What I Read this Year: Non-Fiction

I read some fantastic non-fiction this year. Can't wait to share so many of these titles with you!


Radical Womanhood – Carolyn McCulley**** An excellent and fascinating look at the history of feminism and the shape it's taking currently.

Comforts from the Cross – Elyse Fitzpatrick**** I already highlighted this book on the blog, but want to say again what a wonderful book it is! It never failed to convict me while offering truth with fresh and engaging writing.

The Prodigal God – Timothy Keller**** I already reviewed this book here, but let me say again, read it.

Same Kind of Different as Me – Ron Hall & Denver Moore*** An interesting story about two men from completely different backgrounds who forge an unlikely friendship.

Daughters of Hope: Stories of Witness and Courage in the Face of PersecutionKay Marshall and Michele Rickett**** A must-read for all Christian women, in my opinion. Stories from around the world about Christian women and how they deal with various forms of persecution. Each chapter includes prayer-points. Their example is one we women in America need for going through challenges and trials!

My Life in France – Julia Child**** I loved this memoir! I went into it knowing very little about Julia Child, other than what I'd been exposed to in Julie + Julia. That film caused me to be more interested in Child, and a friend recommended this title to me. Child's personality really comes through and I loved reading about her fascinating life, the details for French food, and how her landmark cookbook was written.

The Excellent Wife – Martha Peace** A really good book, although written more like a manual/curriculum.

A Praying Life – Paul Miller**** An excellent book about cultivating a life of prayer. But don't think of this book as a "how to." It's more of the story of one man and his family and what prayer looks like for them. It was such an encouraging and challenging book. Never has prayer seemed so necessary and desirable!

Hints on Child Training – H. Clay Trumbull**** This book really impacted my parenting and discipline. I made some effective changes that benefited all of us. Written by Elisabeth Elliot's grandfather in the late 1800's, this book still came off as fresh and relevant. With titles like "Denying a Child Wisely," "Training a Child to Self-Control," "Allowing Play to a Child's Imagination," and "Good-Night Words" this book is inspiring. Trumbull is wise and sensitive in his writing. Definitely will be rereading certain chapters for many years to come.

Choosing Gratitude: Your Journey to JoyNancy Leigh DeMoss*** A challenge to have a "gratitudal attitude" no matter what the circumstances may be.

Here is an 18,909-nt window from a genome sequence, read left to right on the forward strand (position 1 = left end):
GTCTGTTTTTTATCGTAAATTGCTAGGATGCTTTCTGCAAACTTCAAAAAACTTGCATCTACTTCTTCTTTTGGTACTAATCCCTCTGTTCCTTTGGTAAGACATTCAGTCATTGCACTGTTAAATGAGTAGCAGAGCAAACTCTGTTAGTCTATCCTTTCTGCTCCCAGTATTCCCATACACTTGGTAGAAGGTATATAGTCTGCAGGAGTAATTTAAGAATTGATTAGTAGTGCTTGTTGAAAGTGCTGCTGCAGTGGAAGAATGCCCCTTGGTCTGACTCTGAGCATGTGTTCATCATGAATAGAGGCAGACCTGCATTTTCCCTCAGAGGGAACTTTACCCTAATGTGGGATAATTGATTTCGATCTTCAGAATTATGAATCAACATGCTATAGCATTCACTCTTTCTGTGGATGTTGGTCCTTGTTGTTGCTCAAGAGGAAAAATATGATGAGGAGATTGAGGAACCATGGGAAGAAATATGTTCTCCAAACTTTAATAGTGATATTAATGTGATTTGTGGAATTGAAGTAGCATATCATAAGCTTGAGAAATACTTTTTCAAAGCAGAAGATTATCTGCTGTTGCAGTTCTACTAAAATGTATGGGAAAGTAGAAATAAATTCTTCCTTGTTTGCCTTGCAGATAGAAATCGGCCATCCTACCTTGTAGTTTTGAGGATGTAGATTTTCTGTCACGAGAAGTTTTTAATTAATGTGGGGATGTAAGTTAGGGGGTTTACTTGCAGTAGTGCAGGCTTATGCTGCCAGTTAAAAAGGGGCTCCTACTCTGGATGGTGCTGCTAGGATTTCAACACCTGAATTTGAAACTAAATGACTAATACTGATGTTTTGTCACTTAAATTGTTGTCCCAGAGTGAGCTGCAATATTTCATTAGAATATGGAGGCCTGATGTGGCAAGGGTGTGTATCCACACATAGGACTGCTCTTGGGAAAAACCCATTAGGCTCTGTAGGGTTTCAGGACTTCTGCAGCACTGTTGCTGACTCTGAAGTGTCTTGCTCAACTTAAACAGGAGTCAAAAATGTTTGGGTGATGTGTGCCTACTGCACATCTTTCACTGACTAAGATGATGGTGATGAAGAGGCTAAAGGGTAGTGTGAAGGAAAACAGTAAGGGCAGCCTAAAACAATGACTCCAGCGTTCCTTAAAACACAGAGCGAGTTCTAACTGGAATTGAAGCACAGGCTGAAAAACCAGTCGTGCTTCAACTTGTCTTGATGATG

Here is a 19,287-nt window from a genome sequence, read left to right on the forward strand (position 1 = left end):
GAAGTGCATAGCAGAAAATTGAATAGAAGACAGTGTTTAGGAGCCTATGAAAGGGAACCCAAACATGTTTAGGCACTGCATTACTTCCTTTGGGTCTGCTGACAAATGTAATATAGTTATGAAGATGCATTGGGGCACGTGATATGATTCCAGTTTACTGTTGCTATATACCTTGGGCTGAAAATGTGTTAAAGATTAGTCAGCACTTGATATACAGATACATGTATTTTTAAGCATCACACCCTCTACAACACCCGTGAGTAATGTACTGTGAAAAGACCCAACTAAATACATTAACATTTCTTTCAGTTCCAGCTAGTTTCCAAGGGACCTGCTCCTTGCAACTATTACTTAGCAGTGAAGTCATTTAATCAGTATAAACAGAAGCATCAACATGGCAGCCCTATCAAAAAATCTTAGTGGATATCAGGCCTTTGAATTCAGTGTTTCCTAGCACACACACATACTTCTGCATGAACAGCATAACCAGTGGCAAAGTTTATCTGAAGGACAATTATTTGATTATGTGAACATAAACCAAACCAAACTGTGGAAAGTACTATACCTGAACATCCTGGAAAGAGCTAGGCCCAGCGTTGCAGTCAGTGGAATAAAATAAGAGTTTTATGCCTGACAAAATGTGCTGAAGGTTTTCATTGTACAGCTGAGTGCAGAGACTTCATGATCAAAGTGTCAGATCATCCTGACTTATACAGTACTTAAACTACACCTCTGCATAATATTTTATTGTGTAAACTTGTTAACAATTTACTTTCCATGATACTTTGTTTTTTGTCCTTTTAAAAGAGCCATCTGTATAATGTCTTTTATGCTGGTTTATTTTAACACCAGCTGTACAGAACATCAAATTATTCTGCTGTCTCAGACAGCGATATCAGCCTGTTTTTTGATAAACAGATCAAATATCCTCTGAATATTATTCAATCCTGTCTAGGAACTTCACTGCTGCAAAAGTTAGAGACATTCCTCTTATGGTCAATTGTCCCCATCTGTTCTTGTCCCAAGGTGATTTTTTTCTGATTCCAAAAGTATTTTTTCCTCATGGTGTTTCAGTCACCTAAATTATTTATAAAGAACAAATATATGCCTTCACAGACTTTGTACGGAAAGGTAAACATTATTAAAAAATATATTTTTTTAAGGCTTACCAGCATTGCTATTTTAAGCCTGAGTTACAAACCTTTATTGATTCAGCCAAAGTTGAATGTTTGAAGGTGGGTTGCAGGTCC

Contending for Our All: Defending Truth and Treasuring Christ in the Lives of Athanasium, John Owen, and J. Gresham Machen – John Piper** A look into the lives of three Christians who defended biblical truth in their age. I didn't know much about any of these men, and love how Piper draws application to our lives today from the lives lived by others.

Tortured for Christ – Richard Wurmbrand*** A classic, not for its writing but it's content. Wurmbrand endured indescribable cruelty at the hands of Communism. It can be hard to read because of this, although it's worth it. Wurmbrand doesn't center the book around excruciating details, although he gave enough to make me put the book down at times. But it's a testament to what God can produce out of trauma and pain for the good of many others. Because of Wurmbrand's experience, Voice of the Martyrs now exists to help persecuted Christians worldwide.

Naming the Child – Jenny Schroedel*** A hope-filled book on miscarriage and infant death. It brought tears to my eyes, but is an excellent book for both those who've have lost and child and those who've had friends who've lost a child.

Come, Thou Long Expected Jesus – Edited by Nancy Guthrie**** Advent readings from classic writers like Augustine to current ones like J. I. Packer.

What was your favorite non-fiction book this year?

What I Read This Year: Fiction

Interestingly, over the course of the last year I didn't share that much about what I read on this blog. However, I've been making up for that for the last few posts. So, it's fitting I end this unintended mini-series with my reading roundup from 2010.

First up is fiction. The first part of the year I read much less, given the fact I was in my first trimester and could barely keep my eyes opened past 8:30 p.m. And in the fiction department, I definitely read less than usual. Although my choice of novels was lack-luster at first, the quality improved as the year went on.

So Brave, Young, and Handsome – Leif Enger** I really loved Peace Like a River. So I approached this book which much excitement, but quickly got stuck. I just didn't find it compelling and had a hard time sticking with it. About mid-way it picked up and I enjoyed it, but I was not driven to finish it.

March – Geraldine Brooks*** The premise of this novel was very interesting. It took the character of Mr. March from Little Women and explored what his story might have been. Readers are quickly pulled into the drama of the Civil War as Mr. March seeks to find his place in the Union army. But in many ways this book is more about a marriage, the relationship between Mr. March and "Marmee." Parts of the book are tough to read, given that the book is set during the Civil War, but the novel as a whole is beautifully written. I also found myself losing momentum with this novel too, but pushed through and was glad I did.